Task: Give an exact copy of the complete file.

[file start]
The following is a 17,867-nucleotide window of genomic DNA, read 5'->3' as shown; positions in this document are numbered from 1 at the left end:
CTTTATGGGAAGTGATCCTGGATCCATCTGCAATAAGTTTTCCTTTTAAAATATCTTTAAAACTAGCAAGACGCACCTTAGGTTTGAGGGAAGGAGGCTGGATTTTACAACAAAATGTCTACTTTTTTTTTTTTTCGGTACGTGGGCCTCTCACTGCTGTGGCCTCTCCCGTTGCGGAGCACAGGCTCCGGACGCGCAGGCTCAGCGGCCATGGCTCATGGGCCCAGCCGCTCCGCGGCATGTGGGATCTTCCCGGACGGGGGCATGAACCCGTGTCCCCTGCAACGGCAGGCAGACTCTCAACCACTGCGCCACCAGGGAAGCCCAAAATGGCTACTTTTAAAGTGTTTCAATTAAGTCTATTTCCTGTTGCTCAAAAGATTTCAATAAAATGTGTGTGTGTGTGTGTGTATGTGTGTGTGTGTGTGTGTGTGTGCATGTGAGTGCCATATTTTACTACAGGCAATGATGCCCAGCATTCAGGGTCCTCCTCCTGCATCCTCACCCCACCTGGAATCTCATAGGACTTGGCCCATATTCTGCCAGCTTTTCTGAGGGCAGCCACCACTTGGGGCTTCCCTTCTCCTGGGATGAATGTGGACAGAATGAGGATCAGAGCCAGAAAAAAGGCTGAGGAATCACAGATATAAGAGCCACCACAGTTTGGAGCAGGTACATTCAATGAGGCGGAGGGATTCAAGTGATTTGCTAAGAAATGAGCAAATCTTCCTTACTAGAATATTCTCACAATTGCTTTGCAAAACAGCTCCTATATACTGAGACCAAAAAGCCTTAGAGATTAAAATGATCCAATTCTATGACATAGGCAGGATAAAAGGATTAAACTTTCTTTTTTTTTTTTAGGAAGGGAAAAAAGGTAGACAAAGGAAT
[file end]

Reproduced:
The following is a 17,867-nucleotide window of genomic DNA, read 5'->3' as shown; positions in this document are numbered from 1 at the left end:
CTTTATGGGAAGTGATCCTGGATCCATCTGCAATAAGTTTTCCTTTTAAAATATCTTTAAAACTAGCAAGACGCACCTTAGGTTTGAGGGAAGGAGGCTGGATTTTACAACAAAATGTCTACTTTTTTTTTTTTTCGGTACGTGGGCCTCTCACTGCTGTGGCCTCTCCCGTTGCGGAGCACAGGCTCCGGACGCGCAGGCTCAGCGGCCATGGCTCATGGGCCCAGCCGCTCCGCGGCATGTGGGATCTTCCCGGACGGGGGCATGAACCCGTGTCCCCTGCAACGGCAGGCAGACTCTCAACCACTGCGCCACCAGGGAAGCCCAAAATGGCTACTTTTAAAGTGTTTCAATTAAGTCTATTTCCTGTTGCTCAAAAGATTTCAATAAAATGTGTGTGTGTGTGTGTGTATGTGTGTGTGTGTGTGTGTGTGTGCATGTGAGTGCCATATTTTACTACAGGCAATGATGCCCAGCATTCAGGGTCCTCCTCCTGCATCCTCACCCCACCTGGAATCTCATAGGACTTGGCCCATATTCTGCCAGCTTTTCTGAGGGCAGCCACCACTTGGGGCTTCCCTTCTCCTGGGATGAATGTGGACAGAATGAGGATCAGAGCCAGAAAAAAGGCTGAGGAATCACAGATATAAGAGCCACCACAGTTTGGAGCAGGTACATTCAATGAGGCGGAGGGATTCAAGTGATTTGCTAAGAAATGAGCAAATCTTCCTTACTAGAATATTCTCACAATTGCTTTGCAAAACAGCTCCTATATACTGAGACCAAAAAGCCTTAGAGATTAAAATGATCCAATTCTATGACATAGGCAGGATAAAAGGATTAAACTTTCTTTTTTTTTTTTAGGAAGGGAAAAAAGGTAGACAAAGGAAT